gers, we went into our Dixieland show number. This
brought the whole plane load to the door and the captain
was leaning out of the cockpit for a better look and listen.
All the colored porters were on the ramp doing a jig
saying, "Mr. Clark sho' goes first class!". By this time
the whole terminal converged on the Delta ramp. We kept
playing waiting for the skipper to start the engines, but
unbeknownst to me, he was waiting for us to stop and
leave the ramp.
After about 40 minutes the station manager advised
me that he had to release the flight because an incoming
flight needed the gate. The Delta flight was over an hour
late getting off but not one passenger complained. Dan
spent the whole trip explaining the band and telling the
passengers about the Pylon Club and Crazy Nick. I have
always wondered what the captain and station manager
filed as the reason for the one hour delay in departing
I don't know why they called me Crazy Nick ... sure,
stopped street cars and invited the passengers for a
drink, and I walked on automobiles, drove sports cars
through other's saloons and flew under bridges (with my
Culver Cadet), but I wasn't crazy.
During the 50's Chicago was still operating two man
street cars on 63rd Street which ran in front of the club,
and whenever I felt devilish and generous I would run out
front and flag down a street car and invite everybody
on board in to the saloon for a free drink, play them a
fast number on the drums and send them on their way.
The first few times I pulled that stunt I damn near got run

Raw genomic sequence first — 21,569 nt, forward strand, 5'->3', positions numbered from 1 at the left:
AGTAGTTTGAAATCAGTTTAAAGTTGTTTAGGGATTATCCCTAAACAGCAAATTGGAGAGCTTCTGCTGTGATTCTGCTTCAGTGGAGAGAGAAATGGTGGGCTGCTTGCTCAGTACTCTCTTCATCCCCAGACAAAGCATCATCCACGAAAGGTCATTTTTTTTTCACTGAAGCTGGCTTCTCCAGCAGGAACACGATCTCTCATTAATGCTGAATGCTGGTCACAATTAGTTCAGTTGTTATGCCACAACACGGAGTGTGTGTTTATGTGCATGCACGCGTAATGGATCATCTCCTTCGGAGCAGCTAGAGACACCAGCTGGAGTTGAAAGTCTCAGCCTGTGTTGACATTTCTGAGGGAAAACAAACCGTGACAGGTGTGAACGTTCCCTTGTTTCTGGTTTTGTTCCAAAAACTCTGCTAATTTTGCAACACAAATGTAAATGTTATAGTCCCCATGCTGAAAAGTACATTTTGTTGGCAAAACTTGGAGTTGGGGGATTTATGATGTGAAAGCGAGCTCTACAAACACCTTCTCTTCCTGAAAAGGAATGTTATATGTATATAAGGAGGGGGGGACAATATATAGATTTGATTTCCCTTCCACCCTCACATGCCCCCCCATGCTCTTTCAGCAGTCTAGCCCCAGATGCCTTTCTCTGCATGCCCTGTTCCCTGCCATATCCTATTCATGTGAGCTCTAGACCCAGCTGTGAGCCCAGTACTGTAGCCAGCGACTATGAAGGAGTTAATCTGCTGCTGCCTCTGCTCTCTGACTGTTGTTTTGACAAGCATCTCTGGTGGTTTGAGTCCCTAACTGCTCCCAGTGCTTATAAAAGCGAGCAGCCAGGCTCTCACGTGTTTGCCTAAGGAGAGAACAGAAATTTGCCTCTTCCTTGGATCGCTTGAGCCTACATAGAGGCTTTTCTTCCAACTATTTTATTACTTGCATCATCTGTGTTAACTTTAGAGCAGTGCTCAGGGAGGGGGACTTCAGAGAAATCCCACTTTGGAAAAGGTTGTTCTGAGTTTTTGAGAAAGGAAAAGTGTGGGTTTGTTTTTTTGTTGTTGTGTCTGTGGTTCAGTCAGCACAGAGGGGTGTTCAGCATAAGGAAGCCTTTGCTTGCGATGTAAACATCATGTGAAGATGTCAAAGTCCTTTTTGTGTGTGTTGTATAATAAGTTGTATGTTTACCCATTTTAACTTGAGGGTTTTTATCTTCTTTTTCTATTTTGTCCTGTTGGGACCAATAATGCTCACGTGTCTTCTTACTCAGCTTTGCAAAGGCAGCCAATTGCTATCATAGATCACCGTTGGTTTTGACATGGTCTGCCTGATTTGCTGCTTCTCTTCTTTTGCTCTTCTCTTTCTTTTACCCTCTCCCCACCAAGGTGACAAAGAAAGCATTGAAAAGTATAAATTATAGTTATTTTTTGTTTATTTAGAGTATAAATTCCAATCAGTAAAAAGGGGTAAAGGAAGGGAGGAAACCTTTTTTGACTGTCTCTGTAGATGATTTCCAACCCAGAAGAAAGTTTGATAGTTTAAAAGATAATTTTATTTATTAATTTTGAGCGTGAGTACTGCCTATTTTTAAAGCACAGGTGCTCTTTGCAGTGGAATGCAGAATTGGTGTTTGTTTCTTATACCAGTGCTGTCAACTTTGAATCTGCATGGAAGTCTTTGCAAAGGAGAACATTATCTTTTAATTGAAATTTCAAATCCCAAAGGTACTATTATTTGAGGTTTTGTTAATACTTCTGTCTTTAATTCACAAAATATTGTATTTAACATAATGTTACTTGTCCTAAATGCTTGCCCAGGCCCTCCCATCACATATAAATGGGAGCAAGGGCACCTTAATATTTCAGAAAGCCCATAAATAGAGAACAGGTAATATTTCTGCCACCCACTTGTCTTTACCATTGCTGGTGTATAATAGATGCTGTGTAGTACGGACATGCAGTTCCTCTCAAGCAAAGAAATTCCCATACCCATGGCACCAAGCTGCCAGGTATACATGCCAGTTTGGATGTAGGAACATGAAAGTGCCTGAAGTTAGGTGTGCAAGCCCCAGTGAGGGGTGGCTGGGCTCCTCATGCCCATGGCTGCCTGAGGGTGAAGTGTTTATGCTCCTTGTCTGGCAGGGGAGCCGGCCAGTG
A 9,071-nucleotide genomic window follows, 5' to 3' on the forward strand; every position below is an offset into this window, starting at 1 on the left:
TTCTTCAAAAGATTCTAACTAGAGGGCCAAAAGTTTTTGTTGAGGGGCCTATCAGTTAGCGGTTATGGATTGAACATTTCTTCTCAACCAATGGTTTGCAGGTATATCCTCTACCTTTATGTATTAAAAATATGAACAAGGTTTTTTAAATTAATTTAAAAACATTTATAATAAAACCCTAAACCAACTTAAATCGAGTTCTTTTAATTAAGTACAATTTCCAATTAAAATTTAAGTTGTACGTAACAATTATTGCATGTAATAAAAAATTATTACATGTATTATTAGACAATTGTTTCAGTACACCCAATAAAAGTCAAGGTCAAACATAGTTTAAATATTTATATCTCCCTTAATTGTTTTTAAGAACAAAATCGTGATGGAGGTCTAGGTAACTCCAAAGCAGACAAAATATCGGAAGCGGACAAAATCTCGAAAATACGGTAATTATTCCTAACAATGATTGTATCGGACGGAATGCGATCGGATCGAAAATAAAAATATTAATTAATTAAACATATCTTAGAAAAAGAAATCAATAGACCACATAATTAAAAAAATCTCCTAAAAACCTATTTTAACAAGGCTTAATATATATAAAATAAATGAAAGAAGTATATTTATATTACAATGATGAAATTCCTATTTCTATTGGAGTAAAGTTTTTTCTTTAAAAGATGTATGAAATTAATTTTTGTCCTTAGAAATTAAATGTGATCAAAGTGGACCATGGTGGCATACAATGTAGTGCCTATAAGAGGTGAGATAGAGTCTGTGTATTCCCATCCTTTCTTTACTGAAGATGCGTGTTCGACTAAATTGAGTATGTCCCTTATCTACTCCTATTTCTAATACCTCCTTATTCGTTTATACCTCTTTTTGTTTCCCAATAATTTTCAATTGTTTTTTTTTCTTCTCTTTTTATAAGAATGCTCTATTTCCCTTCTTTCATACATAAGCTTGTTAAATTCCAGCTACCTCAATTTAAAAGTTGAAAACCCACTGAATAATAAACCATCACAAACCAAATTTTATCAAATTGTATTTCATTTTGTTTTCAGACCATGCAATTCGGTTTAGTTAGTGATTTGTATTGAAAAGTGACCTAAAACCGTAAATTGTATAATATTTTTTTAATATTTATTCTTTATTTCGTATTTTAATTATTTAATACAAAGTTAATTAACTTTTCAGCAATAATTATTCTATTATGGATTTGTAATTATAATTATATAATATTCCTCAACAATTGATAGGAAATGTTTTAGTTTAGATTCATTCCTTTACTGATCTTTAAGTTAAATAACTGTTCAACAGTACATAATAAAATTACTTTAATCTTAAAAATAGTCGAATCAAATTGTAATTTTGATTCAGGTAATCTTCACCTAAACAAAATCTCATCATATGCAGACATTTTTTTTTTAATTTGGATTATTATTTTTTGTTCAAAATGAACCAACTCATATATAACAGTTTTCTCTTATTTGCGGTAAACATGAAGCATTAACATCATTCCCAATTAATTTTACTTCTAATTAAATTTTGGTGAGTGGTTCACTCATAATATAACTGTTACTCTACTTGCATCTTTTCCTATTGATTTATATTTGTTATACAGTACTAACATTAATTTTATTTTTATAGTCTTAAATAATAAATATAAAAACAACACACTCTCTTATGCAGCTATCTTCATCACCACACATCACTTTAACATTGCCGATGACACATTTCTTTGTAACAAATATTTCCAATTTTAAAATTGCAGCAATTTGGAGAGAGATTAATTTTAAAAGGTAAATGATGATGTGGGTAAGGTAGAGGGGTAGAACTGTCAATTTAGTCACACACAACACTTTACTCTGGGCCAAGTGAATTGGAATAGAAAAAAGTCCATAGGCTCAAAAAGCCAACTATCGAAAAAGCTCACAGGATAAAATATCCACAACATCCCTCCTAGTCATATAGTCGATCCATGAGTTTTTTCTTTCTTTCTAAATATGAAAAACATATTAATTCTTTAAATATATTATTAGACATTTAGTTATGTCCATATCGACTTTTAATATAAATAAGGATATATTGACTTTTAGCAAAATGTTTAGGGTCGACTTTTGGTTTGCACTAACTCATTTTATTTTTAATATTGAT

over by the street car . But after the motorman got to
know the spot and the word was passed on, they would
slow down and stop right in front of the place and inform
the riders it was O.K. to leave the car. I drove the coppers
First time customers could never figure why I parked
my own car out front instead of leaving the space for cus-
tomers. The club was opened during the Mardi Gras and
to mark the occasion the band adopted the song, "When
the Saints Go Marching In" as our signature number.
Sooooo!! when we would open the night's first show I
would lead the band out of the saloon playing the "Saints"
and would march up the back of my car, over the roof
and down the hood banging the drums. We then would
march down to the corner and back - all the while
playing the "Saints". My new Dodges were a huge mass
of dents that would have been on someone else's car if
they parked in front .
People would come from all over the continent just to
see that march and I didn't dare disappoint them.
A friend of mine had a saloon down the street, and
most times I would march the band through her saloon
and back and in doing so, I would clean out all of her
customers who would follow us back to my place. Her
place had a large set of doors, so one night I jumped
into an M.G. that my bass player owned and drove it into
and out of her place before anybody realized what had
happened ... Crazy Nick? No way!! We had some crazy
customers also like Merle F. Buck who played a piano
concert in the rain on the street in front of the club. Yes,
the piano belonged to the club.
I'm late again - gotta run. Next month I'll tell you
about Crazy Bart ... the blood run . . . the python lady
... Pylon Club and EAA.
(Photo Courtesy Nick Rezich)
Big Nick behind the timber at the Pylon Club.
(Photo Courtesy Nick Rezich)
This is a series of   h o t s of the Rezich Racer taken during
its construction at Midway Airport ("Chicago Muni"
to all the old hands). The aircraft is presently in the EAA
Museum in much the same state as you see it here,-except
that the wings are nearly completed. As you can see,
this job was hell for stout. We think Big Nick must have
REALL Y intended to put an Allison in it for competition
in the Thompson rather than a Cont. C-85 for running
the Goodyear races!
Antique  Treasure  Hunting 
By J.  R.  Nielander,  Jr. 
Box  2464 
Fort  Lauderdale,  Florida  33303 
Last month we presented the first of a series of articles
on Antique Treasure Hunting. This month we have infor-
mation on the location of more rare old birds. With the